LeadershipBroadsheetDiversity and InclusionCareersVenture Capital

Fearless Girl Takes Home 3 Top Awards at the Cannes Ad Festival

June 20, 2017, 8:06 PM UTC

The “Fearless Girl” statue took New York by storm when it first debuted opposite Wall Street’s charging bull on International Women’s Day. Now the bronze figure is doing the same in Cannes: The statue won first three Grand Prix awards this week at the Cannes Lions ad industry festival in France.

The girl is part of a campaign created by McCann New York for State Street Global Advisors, a financial firm based in Boston. The campaign took home the top awards in PR, Nontraditional Outdoor, Glass—a category that rewards works that positively impact gender inequity.

“It’s hard to go three-for-three,” Wendy Clark, CEO of DDB in North America and jury president for the Glass award, told AdWeek. “I would say simply that Fearless Girl gripped the world’s attention, and it will do for years to come. Its simplicity in the use of symbolism transcends geography, it transcends language, it transcends culture. For us, while it is a girl, it elegantly captures women’s journeys and our path the empowerment. And it also encapsulates our hopes and our ambitions for every little girl in the world.”‘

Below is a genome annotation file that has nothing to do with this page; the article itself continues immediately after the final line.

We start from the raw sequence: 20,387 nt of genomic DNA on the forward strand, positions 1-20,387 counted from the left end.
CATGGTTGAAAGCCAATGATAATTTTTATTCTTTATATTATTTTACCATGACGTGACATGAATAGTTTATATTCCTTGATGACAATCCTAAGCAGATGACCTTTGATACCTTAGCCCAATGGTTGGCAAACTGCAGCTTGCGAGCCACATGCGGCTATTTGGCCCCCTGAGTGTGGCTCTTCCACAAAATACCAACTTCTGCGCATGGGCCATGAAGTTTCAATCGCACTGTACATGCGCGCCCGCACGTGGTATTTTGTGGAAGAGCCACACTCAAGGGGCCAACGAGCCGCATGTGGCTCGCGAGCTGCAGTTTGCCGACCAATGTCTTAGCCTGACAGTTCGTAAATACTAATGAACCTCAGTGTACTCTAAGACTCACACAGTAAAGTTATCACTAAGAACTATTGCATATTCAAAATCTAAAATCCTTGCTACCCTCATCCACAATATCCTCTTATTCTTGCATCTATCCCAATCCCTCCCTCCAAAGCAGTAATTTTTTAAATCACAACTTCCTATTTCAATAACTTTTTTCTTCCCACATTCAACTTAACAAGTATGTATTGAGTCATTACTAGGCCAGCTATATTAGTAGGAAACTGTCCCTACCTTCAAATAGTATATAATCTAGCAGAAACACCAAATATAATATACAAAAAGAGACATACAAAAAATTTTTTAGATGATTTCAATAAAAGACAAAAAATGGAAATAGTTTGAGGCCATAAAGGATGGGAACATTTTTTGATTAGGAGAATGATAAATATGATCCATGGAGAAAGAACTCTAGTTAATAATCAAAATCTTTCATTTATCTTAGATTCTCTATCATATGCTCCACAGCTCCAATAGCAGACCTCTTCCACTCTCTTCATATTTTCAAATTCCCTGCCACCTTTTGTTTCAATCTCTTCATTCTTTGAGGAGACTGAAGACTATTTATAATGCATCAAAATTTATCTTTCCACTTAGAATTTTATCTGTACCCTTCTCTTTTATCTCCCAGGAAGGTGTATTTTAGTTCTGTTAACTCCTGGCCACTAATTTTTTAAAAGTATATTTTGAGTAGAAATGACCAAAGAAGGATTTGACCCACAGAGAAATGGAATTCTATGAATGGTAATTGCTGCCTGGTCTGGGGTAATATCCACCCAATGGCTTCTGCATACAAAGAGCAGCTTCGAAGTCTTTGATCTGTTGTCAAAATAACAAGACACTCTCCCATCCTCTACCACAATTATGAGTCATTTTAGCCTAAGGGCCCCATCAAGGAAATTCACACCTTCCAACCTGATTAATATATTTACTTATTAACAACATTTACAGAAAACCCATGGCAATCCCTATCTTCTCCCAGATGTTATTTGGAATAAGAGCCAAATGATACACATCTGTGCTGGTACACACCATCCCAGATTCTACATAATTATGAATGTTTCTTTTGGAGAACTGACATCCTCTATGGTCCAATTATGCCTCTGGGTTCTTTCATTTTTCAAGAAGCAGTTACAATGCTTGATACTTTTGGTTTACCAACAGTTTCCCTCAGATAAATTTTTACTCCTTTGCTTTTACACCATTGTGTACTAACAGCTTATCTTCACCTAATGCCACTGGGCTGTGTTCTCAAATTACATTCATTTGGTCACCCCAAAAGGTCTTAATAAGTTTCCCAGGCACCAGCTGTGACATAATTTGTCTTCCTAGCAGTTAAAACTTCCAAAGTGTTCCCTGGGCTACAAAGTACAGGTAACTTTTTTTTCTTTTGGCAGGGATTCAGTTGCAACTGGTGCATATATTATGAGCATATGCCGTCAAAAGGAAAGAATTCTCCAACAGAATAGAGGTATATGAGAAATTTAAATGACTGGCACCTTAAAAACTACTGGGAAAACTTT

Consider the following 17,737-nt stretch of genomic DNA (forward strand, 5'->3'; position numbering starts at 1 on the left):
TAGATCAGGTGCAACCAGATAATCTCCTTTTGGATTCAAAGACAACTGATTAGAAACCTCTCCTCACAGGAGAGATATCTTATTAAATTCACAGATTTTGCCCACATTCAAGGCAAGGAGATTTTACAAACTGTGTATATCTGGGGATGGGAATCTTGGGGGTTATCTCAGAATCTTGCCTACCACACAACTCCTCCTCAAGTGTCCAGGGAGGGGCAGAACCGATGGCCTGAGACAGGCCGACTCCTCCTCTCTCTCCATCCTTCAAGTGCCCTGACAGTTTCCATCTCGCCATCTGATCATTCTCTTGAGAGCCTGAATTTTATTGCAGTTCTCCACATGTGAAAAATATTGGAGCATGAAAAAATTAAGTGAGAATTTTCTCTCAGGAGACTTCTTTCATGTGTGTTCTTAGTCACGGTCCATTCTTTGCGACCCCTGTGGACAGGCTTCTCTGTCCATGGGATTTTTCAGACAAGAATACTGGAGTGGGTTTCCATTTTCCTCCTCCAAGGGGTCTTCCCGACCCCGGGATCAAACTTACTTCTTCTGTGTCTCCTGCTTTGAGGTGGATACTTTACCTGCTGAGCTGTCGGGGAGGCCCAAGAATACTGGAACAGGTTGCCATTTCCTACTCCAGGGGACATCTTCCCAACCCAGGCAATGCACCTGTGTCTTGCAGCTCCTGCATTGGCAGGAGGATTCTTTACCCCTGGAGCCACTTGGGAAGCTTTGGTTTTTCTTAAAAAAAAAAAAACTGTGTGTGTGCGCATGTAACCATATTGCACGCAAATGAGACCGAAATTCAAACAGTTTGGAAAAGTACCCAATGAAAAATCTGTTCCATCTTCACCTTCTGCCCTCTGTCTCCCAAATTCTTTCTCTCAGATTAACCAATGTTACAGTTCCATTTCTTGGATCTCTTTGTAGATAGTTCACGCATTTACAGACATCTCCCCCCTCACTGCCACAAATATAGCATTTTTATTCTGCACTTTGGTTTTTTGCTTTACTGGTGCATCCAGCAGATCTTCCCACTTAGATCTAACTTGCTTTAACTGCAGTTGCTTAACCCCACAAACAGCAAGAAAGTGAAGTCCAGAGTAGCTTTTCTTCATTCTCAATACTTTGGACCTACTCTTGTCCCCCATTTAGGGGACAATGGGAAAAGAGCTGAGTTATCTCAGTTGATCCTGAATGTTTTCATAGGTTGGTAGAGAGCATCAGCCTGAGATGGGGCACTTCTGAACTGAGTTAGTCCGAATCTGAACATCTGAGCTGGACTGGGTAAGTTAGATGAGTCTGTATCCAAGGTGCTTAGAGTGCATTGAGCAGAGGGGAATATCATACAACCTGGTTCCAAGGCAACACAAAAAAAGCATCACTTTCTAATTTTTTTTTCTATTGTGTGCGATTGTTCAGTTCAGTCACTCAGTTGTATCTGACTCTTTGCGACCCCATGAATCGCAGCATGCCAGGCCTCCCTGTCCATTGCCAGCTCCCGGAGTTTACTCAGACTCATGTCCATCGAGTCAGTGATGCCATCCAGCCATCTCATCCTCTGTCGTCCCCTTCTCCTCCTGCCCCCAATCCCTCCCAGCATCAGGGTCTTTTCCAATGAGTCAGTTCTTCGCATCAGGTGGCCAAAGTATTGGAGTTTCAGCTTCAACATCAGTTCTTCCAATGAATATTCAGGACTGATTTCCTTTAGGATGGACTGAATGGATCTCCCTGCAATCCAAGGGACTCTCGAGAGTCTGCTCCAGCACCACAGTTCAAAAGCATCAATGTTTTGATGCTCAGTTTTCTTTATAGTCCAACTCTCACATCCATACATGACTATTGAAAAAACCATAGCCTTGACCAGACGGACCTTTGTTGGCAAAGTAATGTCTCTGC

Sign up: Click here to subscribe to the Broadsheet, Fortune’s daily newsletter on the world’s most powerful women.

The bronze girl has reportedly brought in a lot of business for State Street—including a 347% increase in size of the SHE fund, which tracks U.S. companies that are leaders in gender diversity, reports AdWeek.

Since it’s debut, Fearless Girl has generated almost a million tweets and other free publicity for State Street—including mentions on other social media platforms, on TV and in the press, according to the Wall Street Journal. The paper reported the statue is valued between $27 million and $38 million.

Although Fearless Girl wowed the Cannes jury, it has received criticism from others, who have called it a publicity stunt and accused the firm of using feminism as a marketing tool, according to the New York Times. Arturo Di Modica, the Italian sculptor of the famous Charging Bull, has accused Fearless Girl of distorting the meaning of his artwork and demanded that it be moved.